Campus Due Process Litigation Tracker

Doe v. Oberlin College, 2019 U.S. Dist. LEXIS 55703 (N.D. Ohio Mar. 31, 2019)

School type: Private
State: Ohio
Federal Circuit: Sixth
Decision primarily favorable to: University
Stage of litigation: Motion to dismiss
Keywords: Biased statements, Erroneous outcome, Title IX

The court dismissed Plaintiff’s claims for breach of contract, Title IX sex discrimination, and negligence.

Plaintiff was expelled from Oberlin after being found responsible for sexual misconduct for oral sex that followed the cessation of vaginal sex after his partner, Jane Doe, stated that it was causing her discomfort and that she was “not sober.” The hearing panel found that when Jane Doe stated she was not sober, Plaintiff should have known she was incapacitated, so the oral sex that occurred after that was not consensual.

On the Title IX claim, although the court found that Plaintiff had pled articulable doubt, he had not sufficiently pled a causal connection between the flawed outcome and gender bias (the court explicitly rejected the Second Circuit’s “less demanding pleading standard” here). The court rejected Plaintiff’s argument that some of the Title IX coordinator’s statements about the goals of Oberlin’s policy suggested gender bias, holding that Plaintiff erroneously “jump[ed] to the conclusion that this kind of ‘survivor-centered’ approach to campus sexual assault must mean that the Policy would also have to be biased against men.”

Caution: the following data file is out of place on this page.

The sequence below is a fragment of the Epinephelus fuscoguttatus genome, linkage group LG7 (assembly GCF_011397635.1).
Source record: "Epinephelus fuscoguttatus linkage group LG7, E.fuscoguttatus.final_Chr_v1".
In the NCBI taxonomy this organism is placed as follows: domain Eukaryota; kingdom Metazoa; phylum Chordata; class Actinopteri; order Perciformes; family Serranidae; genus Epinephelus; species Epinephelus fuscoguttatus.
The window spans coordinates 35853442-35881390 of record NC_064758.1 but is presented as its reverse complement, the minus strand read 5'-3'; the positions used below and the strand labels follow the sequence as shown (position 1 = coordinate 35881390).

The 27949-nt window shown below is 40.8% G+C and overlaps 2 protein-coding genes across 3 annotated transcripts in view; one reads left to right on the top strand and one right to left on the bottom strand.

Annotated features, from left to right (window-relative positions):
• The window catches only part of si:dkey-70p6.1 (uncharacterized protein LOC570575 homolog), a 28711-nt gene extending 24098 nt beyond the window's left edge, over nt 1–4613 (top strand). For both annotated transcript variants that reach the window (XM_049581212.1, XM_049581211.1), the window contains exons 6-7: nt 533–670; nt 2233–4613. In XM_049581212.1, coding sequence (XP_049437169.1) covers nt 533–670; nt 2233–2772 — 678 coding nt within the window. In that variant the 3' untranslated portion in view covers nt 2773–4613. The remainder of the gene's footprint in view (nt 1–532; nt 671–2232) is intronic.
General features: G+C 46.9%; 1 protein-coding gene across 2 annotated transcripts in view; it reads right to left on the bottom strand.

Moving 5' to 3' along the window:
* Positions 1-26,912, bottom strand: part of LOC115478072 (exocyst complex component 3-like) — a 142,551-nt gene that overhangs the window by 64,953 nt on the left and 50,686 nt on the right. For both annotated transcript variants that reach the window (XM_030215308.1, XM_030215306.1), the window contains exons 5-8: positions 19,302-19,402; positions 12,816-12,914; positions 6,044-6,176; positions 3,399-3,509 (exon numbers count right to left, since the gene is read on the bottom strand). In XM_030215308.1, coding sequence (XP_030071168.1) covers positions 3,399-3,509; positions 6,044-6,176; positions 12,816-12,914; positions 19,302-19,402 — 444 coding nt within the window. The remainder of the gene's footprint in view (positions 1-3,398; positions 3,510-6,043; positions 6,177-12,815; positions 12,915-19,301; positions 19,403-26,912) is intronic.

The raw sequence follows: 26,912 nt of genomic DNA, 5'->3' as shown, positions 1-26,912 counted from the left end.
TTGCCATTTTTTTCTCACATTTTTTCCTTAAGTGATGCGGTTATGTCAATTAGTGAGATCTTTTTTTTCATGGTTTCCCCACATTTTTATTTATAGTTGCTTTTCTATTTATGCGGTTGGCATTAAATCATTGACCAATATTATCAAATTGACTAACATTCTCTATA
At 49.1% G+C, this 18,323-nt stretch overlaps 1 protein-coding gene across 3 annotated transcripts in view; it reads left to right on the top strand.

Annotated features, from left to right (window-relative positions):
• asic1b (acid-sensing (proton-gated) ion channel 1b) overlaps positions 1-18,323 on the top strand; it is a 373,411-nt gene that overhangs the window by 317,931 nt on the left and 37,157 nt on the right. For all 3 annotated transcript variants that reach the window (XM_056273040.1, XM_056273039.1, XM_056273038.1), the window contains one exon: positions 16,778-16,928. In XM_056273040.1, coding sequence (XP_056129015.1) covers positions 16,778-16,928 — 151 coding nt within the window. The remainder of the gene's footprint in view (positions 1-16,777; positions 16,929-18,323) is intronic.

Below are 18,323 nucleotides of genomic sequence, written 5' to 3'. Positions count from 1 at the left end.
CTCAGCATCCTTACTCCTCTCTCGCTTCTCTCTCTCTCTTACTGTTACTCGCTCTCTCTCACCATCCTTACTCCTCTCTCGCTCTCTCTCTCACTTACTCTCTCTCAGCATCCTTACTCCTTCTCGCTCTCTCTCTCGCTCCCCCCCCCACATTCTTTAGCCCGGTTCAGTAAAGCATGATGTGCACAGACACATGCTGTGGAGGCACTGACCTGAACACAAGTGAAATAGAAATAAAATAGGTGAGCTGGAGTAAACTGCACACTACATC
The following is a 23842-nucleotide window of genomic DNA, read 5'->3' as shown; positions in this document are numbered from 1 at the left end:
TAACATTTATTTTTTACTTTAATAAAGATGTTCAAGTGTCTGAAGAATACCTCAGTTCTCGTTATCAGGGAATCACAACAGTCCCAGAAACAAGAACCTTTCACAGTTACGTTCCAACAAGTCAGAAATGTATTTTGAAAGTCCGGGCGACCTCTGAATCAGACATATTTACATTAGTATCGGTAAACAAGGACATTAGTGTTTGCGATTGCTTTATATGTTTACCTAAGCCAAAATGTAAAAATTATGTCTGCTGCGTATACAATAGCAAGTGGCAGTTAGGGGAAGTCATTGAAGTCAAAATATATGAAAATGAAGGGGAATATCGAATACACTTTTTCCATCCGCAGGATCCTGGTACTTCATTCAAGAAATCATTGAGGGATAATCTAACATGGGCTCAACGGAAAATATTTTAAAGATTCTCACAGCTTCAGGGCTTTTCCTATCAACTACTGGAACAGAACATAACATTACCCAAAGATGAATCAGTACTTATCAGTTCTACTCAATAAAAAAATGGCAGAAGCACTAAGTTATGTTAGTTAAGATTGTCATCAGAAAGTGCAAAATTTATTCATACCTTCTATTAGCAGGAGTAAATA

Plaintiff’s claim that external pressure — both from the Dear Colleague Letter generally and from OCR’s investigation of Oberlin specifically — caused the college to act in a biased manner was also unavailing: “There is no allegation by Plaintiff that the publicity was widespread regarding the complaint which triggered the investigation, let alone that there was criticism in the media in regard to the matter or how Oberlin handled complaints of gender bias.”

With no federal claims remaining, the court also dismissed Plaintiff’s state law claims, but without prejudice.

The decision on Plaintiff’s Title IX claim was later reversed on appeal by the Sixth Circuit.